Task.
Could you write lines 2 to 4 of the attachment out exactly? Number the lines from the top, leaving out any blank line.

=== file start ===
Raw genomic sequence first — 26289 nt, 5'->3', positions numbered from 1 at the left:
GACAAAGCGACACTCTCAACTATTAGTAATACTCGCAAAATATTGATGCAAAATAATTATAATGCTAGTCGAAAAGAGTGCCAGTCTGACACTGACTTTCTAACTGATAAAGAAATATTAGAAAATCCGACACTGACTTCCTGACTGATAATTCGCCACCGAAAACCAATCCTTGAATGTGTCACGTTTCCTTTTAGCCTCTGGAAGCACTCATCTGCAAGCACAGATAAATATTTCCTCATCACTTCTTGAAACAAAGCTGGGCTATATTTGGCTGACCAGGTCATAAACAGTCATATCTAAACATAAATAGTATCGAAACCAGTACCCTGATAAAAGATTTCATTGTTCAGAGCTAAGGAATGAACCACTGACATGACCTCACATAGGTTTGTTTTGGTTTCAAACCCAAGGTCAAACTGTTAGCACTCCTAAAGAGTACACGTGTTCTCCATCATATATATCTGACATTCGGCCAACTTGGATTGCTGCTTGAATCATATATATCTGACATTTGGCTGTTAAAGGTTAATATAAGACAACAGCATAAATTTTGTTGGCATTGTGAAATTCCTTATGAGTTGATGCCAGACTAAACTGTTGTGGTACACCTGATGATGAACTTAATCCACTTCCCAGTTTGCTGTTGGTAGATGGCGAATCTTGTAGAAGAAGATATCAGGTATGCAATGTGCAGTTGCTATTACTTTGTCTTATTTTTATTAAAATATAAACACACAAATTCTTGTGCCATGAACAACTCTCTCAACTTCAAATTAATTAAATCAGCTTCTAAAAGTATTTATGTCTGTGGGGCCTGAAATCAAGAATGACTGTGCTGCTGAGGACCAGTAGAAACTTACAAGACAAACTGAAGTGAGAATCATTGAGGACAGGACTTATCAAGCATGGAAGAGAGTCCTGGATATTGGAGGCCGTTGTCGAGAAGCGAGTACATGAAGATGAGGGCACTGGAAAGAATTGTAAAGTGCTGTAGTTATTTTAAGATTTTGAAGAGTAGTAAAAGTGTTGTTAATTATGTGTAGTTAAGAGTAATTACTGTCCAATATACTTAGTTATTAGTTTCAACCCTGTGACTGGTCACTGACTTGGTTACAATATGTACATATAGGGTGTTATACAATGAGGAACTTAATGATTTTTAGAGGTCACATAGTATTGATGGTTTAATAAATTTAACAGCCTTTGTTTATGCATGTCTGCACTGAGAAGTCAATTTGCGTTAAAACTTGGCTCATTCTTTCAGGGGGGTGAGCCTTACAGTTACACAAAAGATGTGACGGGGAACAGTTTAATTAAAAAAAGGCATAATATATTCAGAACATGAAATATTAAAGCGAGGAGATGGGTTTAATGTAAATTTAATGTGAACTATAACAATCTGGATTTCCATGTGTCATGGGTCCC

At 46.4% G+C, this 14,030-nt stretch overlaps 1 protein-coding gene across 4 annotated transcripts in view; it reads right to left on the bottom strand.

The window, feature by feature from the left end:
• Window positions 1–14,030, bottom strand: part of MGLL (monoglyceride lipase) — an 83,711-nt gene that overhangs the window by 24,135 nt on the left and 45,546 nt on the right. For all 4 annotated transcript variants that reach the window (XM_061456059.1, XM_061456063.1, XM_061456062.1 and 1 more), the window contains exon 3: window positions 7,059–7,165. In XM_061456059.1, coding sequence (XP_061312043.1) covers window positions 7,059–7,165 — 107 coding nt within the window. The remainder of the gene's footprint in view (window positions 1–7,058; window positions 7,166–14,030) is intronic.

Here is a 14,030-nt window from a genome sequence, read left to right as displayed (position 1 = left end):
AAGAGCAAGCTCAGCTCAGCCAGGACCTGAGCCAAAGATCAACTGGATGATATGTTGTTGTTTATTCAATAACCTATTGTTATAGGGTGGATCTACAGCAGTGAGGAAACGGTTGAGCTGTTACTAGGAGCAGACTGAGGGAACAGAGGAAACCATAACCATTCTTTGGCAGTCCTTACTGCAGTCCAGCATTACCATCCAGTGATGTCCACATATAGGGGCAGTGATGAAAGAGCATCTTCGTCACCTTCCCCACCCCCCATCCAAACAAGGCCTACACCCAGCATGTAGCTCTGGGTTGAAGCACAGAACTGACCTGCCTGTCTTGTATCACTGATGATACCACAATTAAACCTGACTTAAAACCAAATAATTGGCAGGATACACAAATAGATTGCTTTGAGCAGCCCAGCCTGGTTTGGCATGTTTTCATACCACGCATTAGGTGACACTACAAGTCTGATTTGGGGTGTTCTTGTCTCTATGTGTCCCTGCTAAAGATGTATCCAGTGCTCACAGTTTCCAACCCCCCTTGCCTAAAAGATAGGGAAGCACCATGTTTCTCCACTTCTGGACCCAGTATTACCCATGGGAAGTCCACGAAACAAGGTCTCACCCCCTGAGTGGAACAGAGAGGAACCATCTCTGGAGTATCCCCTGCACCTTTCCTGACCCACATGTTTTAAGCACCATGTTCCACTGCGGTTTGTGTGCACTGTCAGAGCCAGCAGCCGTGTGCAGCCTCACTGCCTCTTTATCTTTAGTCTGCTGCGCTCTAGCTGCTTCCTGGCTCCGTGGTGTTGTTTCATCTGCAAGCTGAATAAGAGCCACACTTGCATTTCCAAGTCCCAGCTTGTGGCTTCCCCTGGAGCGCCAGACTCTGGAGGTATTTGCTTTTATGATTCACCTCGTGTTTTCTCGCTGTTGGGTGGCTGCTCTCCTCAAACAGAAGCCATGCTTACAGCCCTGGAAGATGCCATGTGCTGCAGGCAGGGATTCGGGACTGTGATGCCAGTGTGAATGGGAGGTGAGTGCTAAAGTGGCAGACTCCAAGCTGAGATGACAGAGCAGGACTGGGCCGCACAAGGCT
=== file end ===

GACAAAGCGACACTCTCAACTATTAGTAATACTCGCAAAATATTGATGCAAAATAATTATAATGCTAGTCGAAAAGAGTGCCAGTCTGACACTGACTTTCTAACTGATAAAGAAATATTAGAAAATCCGACACTGACTTCCTGACTGATAATTCGCCACCGAAAACCAATCCTTGAATGTGTCACGTTTCCTTTTAGCCTCTGGAAGCACTCATCTGCAAGCACAGATAAATATTTCCTCATCACTTCTTGAAACAAAGCTGGGCTATATTTGGCTGACCAGGTCATAAACAGTCATATCTAAACATAAATAGTATCGAAACCAGTACCCTGATAAAAGATTTCATTGTTCAGAGCTAAGGAATGAACCACTGACATGACCTCACATAGGTTTGTTTTGGTTTCAAACCCAAGGTCAAACTGTTAGCACTCCTAAAGAGTACACGTGTTCTCCATCATATATATCTGACATTCGGCCAACTTGGATTGCTGCTTGAATCATATATATCTGACATTTGGCTGTTAAAGGTTAATATAAGACAACAGCATAAATTTTGTTGGCATTGTGAAATTCCTTATGAGTTGATGCCAGACTAAACTGTTGTGGTACACCTGATGATGAACTTAATCCACTTCCCAGTTTGCTGTTGGTAGATGGCGAATCTTGTAGAAGAAGATATCAGGTATGCAATGTGCAGTTGCTATTACTTTGTCTTATTTTTATTAAAATATAAACACACAAATTCTTGTGCCATGAACAACTCTCTCAACTTCAAATTAATTAAATCAGCTTCTAAAAGTATTTATGTCTGTGGGGCCTGAAATCAAGAATGACTGTGCTGCTGAGGACCAGTAGAAACTTACAAGACAAACTGAAGTGAGAATCATTGAGGACAGGACTTATCAAGCATGGAAGAGAGTCCTGGATATTGGAGGCCGTTGTCGAGAAGCGAGTACATGAAGATGAGGGCACTGGAAAGAATTGTAAAGTGCTGTAGTTATTTTAAGATTTTGAAGAGTAGTAAAAGTGTTGTTAATTATGTGTAGTTAAGAGTAATTACTGTCCAATATACTTAGTTATTAGTTTCAACCCTGTGACTGGTCACTGACTTGGTTACAATATGTACATATAGGGTGTTATACAATGAGGAACTTAATGATTTTTAGAGGTCACATAGTATTGATGGTTTAATAAATTTAACAGCCTTTGTTTATGCATGTCTGCACTGAGAAGTCAATTTGCGTTAAAACTTGGCTCATTCTTTCAGGGGGGTGAGCCTTACAGTTACACAAAAGATGTGACGGGGAACAGTTTAATTAAAAAAAGGCATAATATATTCAGAACATGAAATATTAAAGCGAGGAGATGGGTTTAATGTAAATTTAATGTGAACTATAACAATCTGGATTTCCATGTGTCATGGGTCCC

At 46.4% G+C, this 14,030-nt stretch overlaps 1 protein-coding gene across 4 annotated transcripts in view; it reads right to left on the bottom strand.

The window, feature by feature from the left end: